Because of our poor health infrastructure, there is no question that an Ebola outbreak will be very difficult to handle in South Asia. There are examples of people returning to Nepal and India with other infectious disease from Africa. A good example is malaria. In Africa (unlike in India or Nepal) the common type of malaria is the life-threatening falciparum malaria. Unfortunately the symptoms of this kind of malaria can be just like a simple flu- like illness. So, a returning business man or a soldier from his peace keeping duties in Africa who returns home to his village may be incubating the dangerous form of malaria. He complains of a cough and cold, is given flu medicines and sadly soon succumbs to the malaria bug. This kind of scenario continues to play out.
The good news is that Ebola is nowhere as common as malaria and second, the governments in South Asia have been alerted to the possibility of people traveling from West Africa who may be incubating Ebola and have tried to take steps to prevent this outbreak. Whether in the first place the virus will successfully propagate to this part of the world or not, and how effective these governmental steps will be, only time will tell. But in general the consensus amongst experts is that there is only a slim chance for the Ebola virus to come here.
Probably the most well prepared region to deal with an Ebola outbreak in Asia is Hong Kong. This is because of their experience with the SARS (Severe acute respiratory syndrome) virus outbreak on 2003 where they learnt many important lessons. However the big difference between SARS and Ebola is that Ebola is not spread through aerosol so all the respiratory precautions used for SARS is not relevant for Ebola. For example in Hong Kong, after the SARS outbreak many intensive care units( ICU) were instituted with negative pressure rooms to keep the organisms away from circulating in the atmosphere. Luckily the Ebola virus does not circulate in the atmosphere. But in Hong Kong to better deal with SARS outbreak, they also instituted anterooms in these ICUs for the safe doning and removal of personal protection equipment, a matter of vital importance in dealing with an Ebola outbreak.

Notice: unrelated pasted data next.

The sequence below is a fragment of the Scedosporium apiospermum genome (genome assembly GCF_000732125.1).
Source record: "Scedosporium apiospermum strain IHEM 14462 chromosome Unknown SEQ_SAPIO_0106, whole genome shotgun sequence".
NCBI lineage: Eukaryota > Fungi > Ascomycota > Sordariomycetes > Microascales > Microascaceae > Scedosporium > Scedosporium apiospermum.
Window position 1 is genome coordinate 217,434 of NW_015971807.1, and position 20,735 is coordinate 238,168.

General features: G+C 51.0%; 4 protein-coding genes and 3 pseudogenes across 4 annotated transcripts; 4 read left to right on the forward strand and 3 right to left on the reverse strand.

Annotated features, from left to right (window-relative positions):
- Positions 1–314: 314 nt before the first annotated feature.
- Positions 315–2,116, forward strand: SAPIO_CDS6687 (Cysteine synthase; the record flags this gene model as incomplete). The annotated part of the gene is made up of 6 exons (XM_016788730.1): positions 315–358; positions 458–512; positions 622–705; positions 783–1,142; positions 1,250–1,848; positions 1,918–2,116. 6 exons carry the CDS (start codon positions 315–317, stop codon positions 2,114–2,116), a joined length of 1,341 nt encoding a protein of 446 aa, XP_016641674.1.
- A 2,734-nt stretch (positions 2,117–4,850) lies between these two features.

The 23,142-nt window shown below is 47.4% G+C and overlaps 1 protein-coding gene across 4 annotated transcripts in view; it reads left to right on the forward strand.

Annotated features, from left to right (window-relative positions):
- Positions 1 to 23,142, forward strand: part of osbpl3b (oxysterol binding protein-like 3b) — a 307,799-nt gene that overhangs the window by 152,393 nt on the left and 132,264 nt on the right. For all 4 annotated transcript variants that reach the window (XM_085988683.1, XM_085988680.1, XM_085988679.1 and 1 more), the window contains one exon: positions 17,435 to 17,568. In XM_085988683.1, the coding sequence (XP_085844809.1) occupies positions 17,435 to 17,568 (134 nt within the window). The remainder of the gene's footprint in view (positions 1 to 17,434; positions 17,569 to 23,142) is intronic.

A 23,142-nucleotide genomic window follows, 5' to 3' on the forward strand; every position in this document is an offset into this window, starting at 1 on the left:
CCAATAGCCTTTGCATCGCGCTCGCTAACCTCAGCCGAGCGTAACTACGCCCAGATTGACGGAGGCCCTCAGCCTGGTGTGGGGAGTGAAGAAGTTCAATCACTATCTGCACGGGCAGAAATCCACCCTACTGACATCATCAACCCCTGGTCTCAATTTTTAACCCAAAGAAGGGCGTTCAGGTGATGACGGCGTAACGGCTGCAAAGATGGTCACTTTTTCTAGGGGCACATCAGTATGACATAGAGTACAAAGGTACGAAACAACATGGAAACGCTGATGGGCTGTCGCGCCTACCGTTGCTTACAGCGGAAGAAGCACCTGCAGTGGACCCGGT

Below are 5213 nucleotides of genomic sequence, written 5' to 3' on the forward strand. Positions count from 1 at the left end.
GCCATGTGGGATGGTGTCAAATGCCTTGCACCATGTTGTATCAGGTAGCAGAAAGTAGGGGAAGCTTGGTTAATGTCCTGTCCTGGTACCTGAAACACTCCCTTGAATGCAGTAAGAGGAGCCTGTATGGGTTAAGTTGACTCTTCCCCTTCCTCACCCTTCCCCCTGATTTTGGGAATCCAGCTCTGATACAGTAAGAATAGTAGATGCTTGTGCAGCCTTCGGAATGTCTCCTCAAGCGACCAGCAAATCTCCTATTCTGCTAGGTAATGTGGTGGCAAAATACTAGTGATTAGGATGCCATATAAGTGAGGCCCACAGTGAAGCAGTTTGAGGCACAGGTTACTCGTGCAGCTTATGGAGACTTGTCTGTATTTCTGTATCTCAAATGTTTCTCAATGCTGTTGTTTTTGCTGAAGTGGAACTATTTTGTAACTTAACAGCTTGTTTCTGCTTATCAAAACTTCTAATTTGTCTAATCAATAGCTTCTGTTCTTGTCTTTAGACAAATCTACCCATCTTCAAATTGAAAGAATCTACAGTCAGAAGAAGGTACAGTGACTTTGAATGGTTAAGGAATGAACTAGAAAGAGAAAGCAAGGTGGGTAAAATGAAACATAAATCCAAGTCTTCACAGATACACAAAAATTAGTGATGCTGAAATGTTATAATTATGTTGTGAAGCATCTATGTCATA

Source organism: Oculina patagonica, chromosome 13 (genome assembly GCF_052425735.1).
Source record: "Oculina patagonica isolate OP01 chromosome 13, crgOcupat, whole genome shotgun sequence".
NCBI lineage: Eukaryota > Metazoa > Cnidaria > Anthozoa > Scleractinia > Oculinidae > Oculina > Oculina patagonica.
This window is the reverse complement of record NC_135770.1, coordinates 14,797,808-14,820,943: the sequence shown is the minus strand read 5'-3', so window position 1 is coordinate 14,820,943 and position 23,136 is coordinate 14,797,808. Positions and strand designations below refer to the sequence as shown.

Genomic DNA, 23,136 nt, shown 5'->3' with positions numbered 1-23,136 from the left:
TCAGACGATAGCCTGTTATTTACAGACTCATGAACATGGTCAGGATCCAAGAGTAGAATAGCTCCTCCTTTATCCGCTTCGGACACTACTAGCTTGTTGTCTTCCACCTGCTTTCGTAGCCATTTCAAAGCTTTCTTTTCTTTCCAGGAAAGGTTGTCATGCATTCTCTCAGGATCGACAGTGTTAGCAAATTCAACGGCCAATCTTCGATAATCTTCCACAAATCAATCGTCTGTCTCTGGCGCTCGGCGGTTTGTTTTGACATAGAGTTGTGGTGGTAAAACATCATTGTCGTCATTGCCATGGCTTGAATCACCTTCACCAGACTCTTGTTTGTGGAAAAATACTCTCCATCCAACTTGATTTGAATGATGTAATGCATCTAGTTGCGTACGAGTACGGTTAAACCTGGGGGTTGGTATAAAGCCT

In general there is no question that China is better prepared to deal with an Ebola outbreak than other countries in South Asia because outbreaks like SARS and other influenza pandemics affected China and bypassed India. In addition, it helps that China’s health care spending per person is more than five times that of India. Similarly compared to China, total hospital beds available in India aresignificantlyfewer.
There is another important factor that will come into play if we have to deal with an Ebola outbreak. That is our mindset. We are not a country that likes to follow directions even when danger lurks. Take the tragic, daily motor vehicle accidents brought about by overcrowding in our public transportation system. We realize vaguely there may be rules which we may be bypassing by overcrowding our vehicles and traveling to the next town. But we still continue to carry out this behavior with abandon, and in the process continue to suffer for this. With this kind of a psychological impasse, it will be hard to deal with a disease where following directions (for example in disposing of dead bodies) is key to the prevention of the disease. In this context it is sobering to read that even in the mid-sixteen century London during King Henry the eighth’s reign when plague struck, common people followed directions and burnt all the beds and mattresses of patients who died of the disease.
Finally Ebola has to be seen in proper perspective in our context. Common, deadly, preventable ( and treatable) diseases like tuberculosis continue to rage on here. We clearly need to revitalize our efforts to control and treat diseases like tuberculosis.